impress.js for presentations

impress.js for presentations

By | June 29th, 2012
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You can now create amazing transitions and slides on your web page with

impress.js


														               
							 	 						

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.step {
font-size: 1.2em;
line-height: 1.4em;
}

.step h2 {
text-shadow: 4px 4px 3px #999999;
font-size: 1.8em;
line-height:1.9em;
}

.step ul {
list-style-type: square;
font-size: 1.4em;
text-align: left;
line-height: 1.5em;
list-style-position: inside;
}

Here it is in action, switch to the second slide — by pressing space or right to see it in action.

Certainly not the sexiest slide ever, but its just to make a point. Which is that you can style these slides with the full flexibility that CSS affords. In fact you can give each slide a unique id or add additional CSS classes to the slides to control their styling.

Animating Slide Contents

So now we’ve seen some interesting transitions between slides, but the slides themselves are static. Wouldn’t it be nice if you could have some of those PowerPoint-like animation within the slides; where things pop in left right and center.

The good news is, impress.js makes this easy to achieve as well. We will use standard CSS transitions to perform these animations so you don’t even need JavaScript to perform them.

What impress.js does when it is initialized and as you move between slides is, that it adds the class present to any slide that is currently being displayed. It adds the class past to all slides that lie before the current slide; and it adds the class future to slides that have yet to come. You can use this fact to do nifty things such as hiding all future or past slides, or animating the contents of a slide when it becomes the “present” slide.

So when you move forward from Slide 3 to Slide 4, the future class will be removed from Slide 4, and the ‘present’ class will be added. Similarly the present class will be removed from Slide 3, and the past class will be added. You can use this knowledge to transition / animate between these states. You can apply a different set of CSS classes to the future state and different ones in the present state and add a transition class as well, so moving between the slides will trigger the animation.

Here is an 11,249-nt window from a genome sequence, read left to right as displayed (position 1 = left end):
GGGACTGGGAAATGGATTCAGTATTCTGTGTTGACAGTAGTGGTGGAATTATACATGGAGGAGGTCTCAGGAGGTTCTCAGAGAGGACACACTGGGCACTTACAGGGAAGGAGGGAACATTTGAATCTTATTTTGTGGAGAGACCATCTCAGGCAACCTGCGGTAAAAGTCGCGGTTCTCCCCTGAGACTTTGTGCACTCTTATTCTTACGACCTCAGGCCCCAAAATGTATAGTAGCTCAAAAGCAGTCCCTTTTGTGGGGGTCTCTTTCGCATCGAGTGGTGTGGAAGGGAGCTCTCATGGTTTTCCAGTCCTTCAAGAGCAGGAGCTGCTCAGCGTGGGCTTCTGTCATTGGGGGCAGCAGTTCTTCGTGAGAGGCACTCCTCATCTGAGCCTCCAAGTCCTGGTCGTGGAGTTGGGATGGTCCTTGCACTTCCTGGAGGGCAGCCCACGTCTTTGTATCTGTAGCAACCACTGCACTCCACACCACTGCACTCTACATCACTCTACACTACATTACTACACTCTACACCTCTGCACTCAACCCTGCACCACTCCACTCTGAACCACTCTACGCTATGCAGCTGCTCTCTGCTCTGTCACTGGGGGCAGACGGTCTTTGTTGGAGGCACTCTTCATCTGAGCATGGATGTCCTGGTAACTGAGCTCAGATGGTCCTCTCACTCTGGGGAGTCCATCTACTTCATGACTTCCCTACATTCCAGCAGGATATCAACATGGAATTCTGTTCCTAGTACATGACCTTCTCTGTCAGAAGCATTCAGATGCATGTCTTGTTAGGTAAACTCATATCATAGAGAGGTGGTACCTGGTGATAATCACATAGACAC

In the second slide as it stands now, we have four points, how would it be if these were to fly in from the left? Lets see what we need to do to achieve this. First of all, they need to be placed to the left of the slide.

To do this will will apply a CSS transform to them by default, should do it. This will move these bullet points 300 pixels to the left and off the stage. We will also add a CSS transition property transition: all 1s ease-in 0s;. This specifies an animation duration of 1s applied on all CSS properties, a delay of 0 second with an ease-in timing function. Since both CSS Transforms and Transition are rather new standards, it is important to add them with all browser prefixed. It should look as follows:


.step ul {
list-style-type: square;
font-size: 1.4em;
text-align: left;
line-height: 1.5em;
list-style-position: inside;
transform: translateX(-300px);
-moz-transform: translateX(-300px);
-ms-transform: translateX(-300px);
-o-transform: translateX(-300px);
-webkit-transform: translateX(-300px);
transition: all 1s ease-in 0s ;
-moz-transition: all 1s ease-in 0s ;
-ms-transition: all 1s ease-in 0s ;
-o-transition: all 1s ease-in 0s ;
-webkit-transition: all 1s ease-in 0s ;
}

This is before the slide isn’t the current slide. For when it becomes the current slide we need to add the following:


.step.present ul {
transform: translateX(0px);
-moz-transform: translateX(0px);
-ms-transform: translateX(0px);
-o-transform: translateX(0px);
-webkit-transform: translateX(0px);
}

That’s it! Run this and you will get the following:

One minor adjustment can make this much better. We can add overflow: hidden; to the step class so that the bullet points don’t appear until they enter the slide. Here is how that would look:

If you wanted to individually animate each element in this list, that isn’t difficult either. It just require some more CSS coding. We won’t explain how that’s done — you can look at the code and figure it out — but here is what that might look like:

Conclusion

The impress.js framework is a powerful way of creating presentations that are unique, but it can also be a little overwhelming, especially considering that it requires manual coding.

The framework is powerful enough to allow even the traditional type of presentation — hint, hide future and past slides, apply transitions and keep them all in the same place — but you are probably better off using a regular presentation tool for those.

impress.js is for those who would like to show off their presentation skills, their web development knowledge and their love for open web standards all at once.

You can download the framework from GitHub, and can see an impressive demo of its features there as well.

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Kshitij Sobti
Inserted into Kshitij's motivation banks is a particularly strong desire for justice. It's sad then, that he wastes his skills gaming, watching TV, and for the mundane task of writing prose. He tweets
@xitij2000